This basilica models this theme perfectly: it is built on top of an older church, which is built on top of some aristocrat’s house where they held cult meetings during ancient Roman times. So you can quite literally walk through time and see how Rome has progressed through the years in its architecture, theology, culture, artwork, etc. It’s truly amazing. Jake Lynn and I walked through most of the ruins together and spent most of the time trying to understand what the cult believed in. We’re still lost, but that’s okay. The rest of the time was spent trying to wrap our heads around how old the stone we were standing next to was. Our conversation looked something like this:

*touches the wall*

“Dude, this Stone is literally as old as Jesus.”

“Yeah, like when people lived here, Jesus to them was some guy from Nazareth.”

“2000+ years ago…”

“Wow… what does that even mean?”

“It’s 100 times as old as us.”

“It’s 10 times older than the founding of our country.”

“It’s almost 150 times as long as we’ve been in school.”

We stood there with our hands on the wall for a good 10 minutes going back and forth about ways we could understand what 2000 years meant. We probably looked like idiots to the rest of the tourists – but what tourist has ever looked like a rocket scientist? Once we finally felt like we had a good grip on what something that old meant, we realized how much history had been going on before that house was built. We didn’t even try to wrap our heads around that. The realization we came to was we are playing a role in a story so much larger than our own lives, and that was humbling and empowering at the same time.

We’ve seen a lot over the course of the last month. We’ve learned about how to respect the memory of those that are oppressed and how to maintain the knowledge of what can go wrong based on what has gone wrong; we’ve seen how even the biggest castles can’t defend us from Gods plans; I jumped out of an airplane and experienced one of the most beautiful places on Earth; we climbed to the top of the Alps, we felt the gentleness of the breeze on the sea and the peace of Riomaggiore; we learned from some of the greatest minds in history about art and its significance to the world as well as how generations can change and shape a culture, enjoyed world class gelato in the countryside of Tuscanny; and our experience came to a close in Rome. It’s amazing how much we have accomplished on this experience: it’s more than words can really convey.

But very little of that matters to the majority of the world. Few people are going to care that I skydived, or ate a bunch of gelato, or went in a bunch of museums. What matters is that we spent the last 3.5 weeks getting closer to each other and figuring out ways to relate to people who would have no connection to us from the outside. The reality is, we are all human beings, and human beings have been around for a while. And since everyone had to come from somewhere, there’s a good chance we all have a connection to every single person on Earth through the history of humanity and its struggles.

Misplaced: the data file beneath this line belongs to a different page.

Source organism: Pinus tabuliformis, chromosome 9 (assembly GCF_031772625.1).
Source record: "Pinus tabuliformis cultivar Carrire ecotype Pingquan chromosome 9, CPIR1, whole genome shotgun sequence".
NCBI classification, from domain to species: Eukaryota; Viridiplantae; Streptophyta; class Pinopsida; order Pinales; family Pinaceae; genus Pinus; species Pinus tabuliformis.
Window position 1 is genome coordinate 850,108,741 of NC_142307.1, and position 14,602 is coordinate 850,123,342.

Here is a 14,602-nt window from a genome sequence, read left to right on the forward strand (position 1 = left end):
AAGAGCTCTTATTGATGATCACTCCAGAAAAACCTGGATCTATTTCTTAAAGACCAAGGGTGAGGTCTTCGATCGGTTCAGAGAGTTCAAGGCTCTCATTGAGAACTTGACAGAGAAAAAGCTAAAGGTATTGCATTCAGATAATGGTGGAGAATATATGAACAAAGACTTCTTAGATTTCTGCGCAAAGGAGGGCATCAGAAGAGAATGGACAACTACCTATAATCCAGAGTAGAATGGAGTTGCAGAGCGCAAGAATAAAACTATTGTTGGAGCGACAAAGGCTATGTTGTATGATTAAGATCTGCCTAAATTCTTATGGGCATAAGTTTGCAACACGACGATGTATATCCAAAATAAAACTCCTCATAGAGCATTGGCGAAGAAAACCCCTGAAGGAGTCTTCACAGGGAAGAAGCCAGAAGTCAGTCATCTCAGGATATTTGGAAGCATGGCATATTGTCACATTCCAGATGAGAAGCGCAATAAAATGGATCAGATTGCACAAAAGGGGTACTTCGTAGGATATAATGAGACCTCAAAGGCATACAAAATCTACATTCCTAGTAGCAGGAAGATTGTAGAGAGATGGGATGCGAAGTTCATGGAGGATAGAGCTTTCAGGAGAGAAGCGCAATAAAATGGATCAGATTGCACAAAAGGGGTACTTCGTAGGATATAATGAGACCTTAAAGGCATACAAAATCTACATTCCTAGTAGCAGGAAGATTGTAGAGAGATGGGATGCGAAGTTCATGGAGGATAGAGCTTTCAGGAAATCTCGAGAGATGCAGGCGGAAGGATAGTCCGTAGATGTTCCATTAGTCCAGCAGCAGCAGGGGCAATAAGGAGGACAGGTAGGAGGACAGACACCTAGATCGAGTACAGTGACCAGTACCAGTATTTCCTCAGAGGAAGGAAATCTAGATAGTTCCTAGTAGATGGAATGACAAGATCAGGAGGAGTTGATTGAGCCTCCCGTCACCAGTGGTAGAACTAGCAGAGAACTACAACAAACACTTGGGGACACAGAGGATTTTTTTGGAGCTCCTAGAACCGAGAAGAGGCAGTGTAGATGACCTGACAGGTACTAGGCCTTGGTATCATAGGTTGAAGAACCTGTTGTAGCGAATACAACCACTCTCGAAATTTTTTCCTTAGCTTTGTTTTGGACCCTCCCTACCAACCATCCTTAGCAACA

I have no idea who walked through that ancient Roman ruin when it was in its prime back in the day. But I do know that they were human beings, that they had families whom they loved, kids they were trying to raise, bills to pay, and a job to do it with. Something some random dude in Riomaggiore told me was that his son had just finished traveling around the entire world, and the one thing he learned was that it doesn’t matter where you are, or how far from your house you stand. People are people. They all have so much more worth than any adjectives can prescribe them.

We have this shared humanity that spreads across time and space, and it’s necessary to recognize the intrinsic value that we all hold. When you think about all of this, it’s hard to treat anyone with anything other than love and respect.

So as Cultural Routes 10 comes to an end, I feel all of the same bittersweet emotions as everyone else. And I think that we all recognize how powerful the knowledge we’ve gained is, and how much influence we can have in helping the world out by working together.

Power and Grace

Two days ago, we got to visit this super cute town filled with farms, cow bells, and huge waterfalls. Walking through this valley between two huge mountain ranges, there is something so comforting about nature’s purity and beauty.

Dr. P took us to Trümmelbachfalle where 3 waterfalls from glacier melt all converge into this one powerful waterfall. As this fall was a little bit off the road we were traveling on, I would have never discovered this place on my own or thought it was a place to be explored. I could’ve just thought looking at the waterfalls was amazing enough. But thankfully Dr. P navigated us through fields of wildflowers and across streams to this incredible creation.

While hiking up into the caverns of this waterfall you could hear the roaring water- so loud you could barely hear people talking. This was the first sense of power present in the falls.

Then you could feel the temperature drop drastically, and the brisk spray splash onto your face. And when you got to the rail separating you from the falls, power was immensely evident in the path of the rushing water. The water carved such a smooth, powerful path in the mountain.